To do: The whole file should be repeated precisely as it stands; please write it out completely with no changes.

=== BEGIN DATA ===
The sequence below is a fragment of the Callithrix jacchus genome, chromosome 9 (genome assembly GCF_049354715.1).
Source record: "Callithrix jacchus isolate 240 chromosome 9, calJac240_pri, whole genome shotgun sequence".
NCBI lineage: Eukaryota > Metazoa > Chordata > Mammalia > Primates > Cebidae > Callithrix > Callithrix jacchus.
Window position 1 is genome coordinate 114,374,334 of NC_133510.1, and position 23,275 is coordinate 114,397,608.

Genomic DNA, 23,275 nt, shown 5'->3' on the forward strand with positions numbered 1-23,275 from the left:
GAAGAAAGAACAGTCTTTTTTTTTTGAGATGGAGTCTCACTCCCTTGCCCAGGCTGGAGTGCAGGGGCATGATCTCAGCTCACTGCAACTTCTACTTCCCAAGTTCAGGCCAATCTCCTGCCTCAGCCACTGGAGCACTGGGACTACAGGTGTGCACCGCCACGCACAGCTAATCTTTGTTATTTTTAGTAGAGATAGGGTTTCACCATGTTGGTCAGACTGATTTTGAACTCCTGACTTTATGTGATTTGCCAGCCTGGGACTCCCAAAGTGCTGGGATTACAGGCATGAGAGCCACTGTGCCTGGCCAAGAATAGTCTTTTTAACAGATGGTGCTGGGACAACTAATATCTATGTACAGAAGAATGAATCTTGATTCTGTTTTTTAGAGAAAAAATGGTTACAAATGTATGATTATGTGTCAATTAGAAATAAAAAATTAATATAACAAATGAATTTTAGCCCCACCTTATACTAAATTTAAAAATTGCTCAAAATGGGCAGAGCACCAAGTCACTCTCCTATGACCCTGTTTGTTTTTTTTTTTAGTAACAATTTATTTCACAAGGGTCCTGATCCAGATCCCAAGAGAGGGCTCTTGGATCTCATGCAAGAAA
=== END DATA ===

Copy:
The sequence below is a fragment of the Callithrix jacchus genome, chromosome 9 (genome assembly GCF_049354715.1).
Source record: "Callithrix jacchus isolate 240 chromosome 9, calJac240_pri, whole genome shotgun sequence".
NCBI lineage: Eukaryota > Metazoa > Chordata > Mammalia > Primates > Cebidae > Callithrix > Callithrix jacchus.
Window position 1 is genome coordinate 114,374,334 of NC_133510.1, and position 23,275 is coordinate 114,397,608.

Genomic DNA, 23,275 nt, shown 5'->3' on the forward strand with positions numbered 1-23,275 from the left:
GAAGAAAGAACAGTCTTTTTTTTTTGAGATGGAGTCTCACTCCCTTGCCCAGGCTGGAGTGCAGGGGCATGATCTCAGCTCACTGCAACTTCTACTTCCCAAGTTCAGGCCAATCTCCTGCCTCAGCCACTGGAGCACTGGGACTACAGGTGTGCACCGCCACGCACAGCTAATCTTTGTTATTTTTAGTAGAGATAGGGTTTCACCATGTTGGTCAGACTGATTTTGAACTCCTGACTTTATGTGATTTGCCAGCCTGGGACTCCCAAAGTGCTGGGATTACAGGCATGAGAGCCACTGTGCCTGGCCAAGAATAGTCTTTTTAACAGATGGTGCTGGGACAACTAATATCTATGTACAGAAGAATGAATCTTGATTCTGTTTTTTAGAGAAAAAATGGTTACAAATGTATGATTATGTGTCAATTAGAAATAAAAAATTAATATAACAAATGAATTTTAGCCCCACCTTATACTAAATTTAAAAATTGCTCAAAATGGGCAGAGCACCAAGTCACTCTCCTATGACCCTGTTTGTTTTTTTTTTTAGTAACAATTTATTTCACAAGGGTCCTGATCCAGATCCCAAGAGAGGGCTCTTGGATCTCATGCAAGAAA